The Wild Life Review

WHAT “SKULLDUGGERY” IS THIS?


 

Back in 1719, English novelist Daniel Defoe published the novel Robinson Crusoe. First released under the author name of Robinson Crusoe, which many believed that it was a work on non-fiction (a travelogue memoir to a real person), tells the story of castaway who spends thirty years on a remote tropical island (somewhere near Trinidad) and encounters various obstacles (weather elements, cannibals, captives, and mutineers), before being ultimately being rescued. Despite its “simplistic” narrative, Defoe’s novel was widely accepted and well received in the literary world and has been ever since its debut, being republished and adapted many times in multiple languages. The story of Robinson Crusoe has even gone beyond its literary works, being adapted in various media facets (i.e. TV shows, movies, etc.). Now nWave Pictures and StudioCanal present a new animated tale to Robinson Crusoe titled The Wild Life (or Robinson Crusoe in other non-Northern America territories). Does this animated feature spin a new yarn to Defoe’s classic novel or does it flounder beneath its cartoon premise?

THE STORY


On a small (but lush) tropical island, the native animals that live there, consisting of Mak (David Howard Thornton), a Macaw bird, Kiki (Melanie Hinze), a Kingfisher Bird, Scrubby (Joey Camen), an old goat, Camello (Colin Metzger), a chameleon, Epi (Sandy Fox), a porcupine, Pango (Jeff Doucette), an echidna, and Rosie (Laila Berzins), a tapir, are joyously happy in their surroundings, enjoying freedom, feasts, and interactive friendship within their paradise domain. Unfortunately, Mak wants something more from this mundane way of life on their island, feeling isolated from the vast world and all its mysteries. By way of chance, excitement soon comes crashing onto the island in the form of Robinson Crusoe (Yuri Lowenthal), a recent shipwreck castaway who sets out to make a shelter for himself and his canine companion Aynsley (Doug Stone). Eager to discover more about this new arrival, Mak befriends Crusoe, while the rest of his animal’s friends study Crusoe cautiously, trying to make since of what this “human” is all about. While Crusoe settles into a routine, two cats from the shipwreck, May (Debi Tinsley) and Mel (Jeff Doucette), also enter the island, looking to feast upon Mak and his friends and settle a score with the human Crusoe as well.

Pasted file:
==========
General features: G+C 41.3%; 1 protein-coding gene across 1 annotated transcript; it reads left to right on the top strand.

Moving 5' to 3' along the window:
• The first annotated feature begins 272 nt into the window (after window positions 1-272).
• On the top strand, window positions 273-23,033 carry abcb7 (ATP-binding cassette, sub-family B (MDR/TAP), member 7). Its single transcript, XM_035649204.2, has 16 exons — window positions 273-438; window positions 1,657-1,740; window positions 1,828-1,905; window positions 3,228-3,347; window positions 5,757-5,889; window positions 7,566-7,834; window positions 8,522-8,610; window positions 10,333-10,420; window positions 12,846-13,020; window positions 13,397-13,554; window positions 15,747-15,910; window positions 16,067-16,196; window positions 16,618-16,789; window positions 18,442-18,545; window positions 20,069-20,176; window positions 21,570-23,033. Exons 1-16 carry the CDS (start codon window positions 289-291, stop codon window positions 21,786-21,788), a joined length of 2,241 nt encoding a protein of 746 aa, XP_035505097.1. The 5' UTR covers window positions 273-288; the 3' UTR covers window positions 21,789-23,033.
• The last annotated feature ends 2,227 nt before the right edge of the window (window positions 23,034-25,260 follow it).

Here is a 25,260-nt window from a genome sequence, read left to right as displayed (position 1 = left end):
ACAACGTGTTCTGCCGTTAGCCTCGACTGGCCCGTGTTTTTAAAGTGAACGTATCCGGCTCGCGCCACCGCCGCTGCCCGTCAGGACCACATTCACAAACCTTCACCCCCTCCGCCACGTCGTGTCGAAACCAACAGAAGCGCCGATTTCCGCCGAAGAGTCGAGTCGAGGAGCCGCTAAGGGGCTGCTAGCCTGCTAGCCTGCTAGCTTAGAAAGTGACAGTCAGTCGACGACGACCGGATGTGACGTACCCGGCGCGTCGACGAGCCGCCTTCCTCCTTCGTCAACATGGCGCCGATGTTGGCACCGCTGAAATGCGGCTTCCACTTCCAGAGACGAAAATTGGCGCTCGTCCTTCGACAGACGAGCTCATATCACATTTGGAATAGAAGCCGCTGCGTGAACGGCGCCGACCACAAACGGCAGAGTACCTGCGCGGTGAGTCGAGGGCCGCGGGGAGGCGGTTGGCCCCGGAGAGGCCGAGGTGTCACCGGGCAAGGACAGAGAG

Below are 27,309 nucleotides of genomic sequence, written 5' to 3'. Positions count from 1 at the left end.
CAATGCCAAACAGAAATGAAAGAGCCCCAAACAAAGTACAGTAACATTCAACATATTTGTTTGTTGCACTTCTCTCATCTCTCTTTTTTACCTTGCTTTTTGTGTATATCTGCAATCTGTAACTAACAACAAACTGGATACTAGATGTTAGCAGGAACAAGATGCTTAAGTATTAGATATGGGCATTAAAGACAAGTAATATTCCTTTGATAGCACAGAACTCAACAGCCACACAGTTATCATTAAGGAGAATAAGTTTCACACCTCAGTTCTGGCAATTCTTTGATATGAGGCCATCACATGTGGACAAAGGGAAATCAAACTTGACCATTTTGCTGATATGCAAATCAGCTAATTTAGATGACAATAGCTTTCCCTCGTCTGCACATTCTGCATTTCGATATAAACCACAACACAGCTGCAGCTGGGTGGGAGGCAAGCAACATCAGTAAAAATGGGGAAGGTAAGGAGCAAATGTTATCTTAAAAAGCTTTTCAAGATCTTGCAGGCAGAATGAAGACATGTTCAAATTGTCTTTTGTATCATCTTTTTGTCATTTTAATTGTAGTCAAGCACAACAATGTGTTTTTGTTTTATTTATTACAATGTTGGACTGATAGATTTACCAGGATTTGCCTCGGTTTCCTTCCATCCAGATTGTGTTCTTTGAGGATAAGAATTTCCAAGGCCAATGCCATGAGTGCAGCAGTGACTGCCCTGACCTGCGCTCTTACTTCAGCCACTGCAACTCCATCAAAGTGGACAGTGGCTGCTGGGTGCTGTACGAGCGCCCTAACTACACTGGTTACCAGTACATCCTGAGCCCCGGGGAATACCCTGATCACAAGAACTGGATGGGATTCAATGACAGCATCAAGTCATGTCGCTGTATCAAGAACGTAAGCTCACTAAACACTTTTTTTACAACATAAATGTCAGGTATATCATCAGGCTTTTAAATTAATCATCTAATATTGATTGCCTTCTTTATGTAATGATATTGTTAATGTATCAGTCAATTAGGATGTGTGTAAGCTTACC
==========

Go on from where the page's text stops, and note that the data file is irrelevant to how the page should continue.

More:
THE GOOD / THE BAD


Back when I was younger (I think in 5th or 6th grade), I remember reading Robinson Crusoe. Of course, it wasn’t the adult version, but rather the adapted “kids” version. Still, for the most part, it essentially told the same story that original classic told. And like I said, I’ve seeing several of the Robinson Crusoe TV shows and movies that were based off Defoe’s novel. As for The Wild life, I remember seeing the trailer for a few times (I think I first saw when I saw Finding Dory in theaters). My initial reaction to the trailer was not good as it didn’t have that much appeal or anything memorable to its runtime. Thus, my expectations for this movie was pretty low when I walked into this theater to watch this movie a few months later. After seeing, however, my expectations were right as The Wild Life has some positive moments to be had, but not nearly enough to invoke any sense of amazement and excitement. And for an animated cartoon movie that’s pretty bad.

The Wild Life (or Robinson Crusoe) is directed by Vincent Kesteloot and Ben Stassen and is done by the small a nWave Pictures, a Belgian-French animation company that did several small features like Fly Me to the Moon and A Turtle’s Tale: Sammy’s Adventure. Interestingly, Kesteloot and Stassen present The Wild Life from a different POV (told through the eyes of Make and his animals friends) than the usually protagonist point of Crusoe. In addition, since the movie is based off of Defoe’s Crusoe there’s a couple of nods to the original story (i.e. Crusoe arrives on the island with a dog (Aynsley) and two cats (May and Mel) and refers to Mak as Tuesday, a nod to the novel’s Friday character).  Animation-wise, The Wild Life is a bright pallet of colors. While its animation design it’s quite hyper-real or incredibly detailed like Disney, Pixar, or a DreamWorks animation, but it gets the job done with some decent-looking background and scenery locales. Again, the film’s animation company didn’t have a huge production budget to begin with, so I do sort of give some positive bonus points with its background animation was well as the animal critters.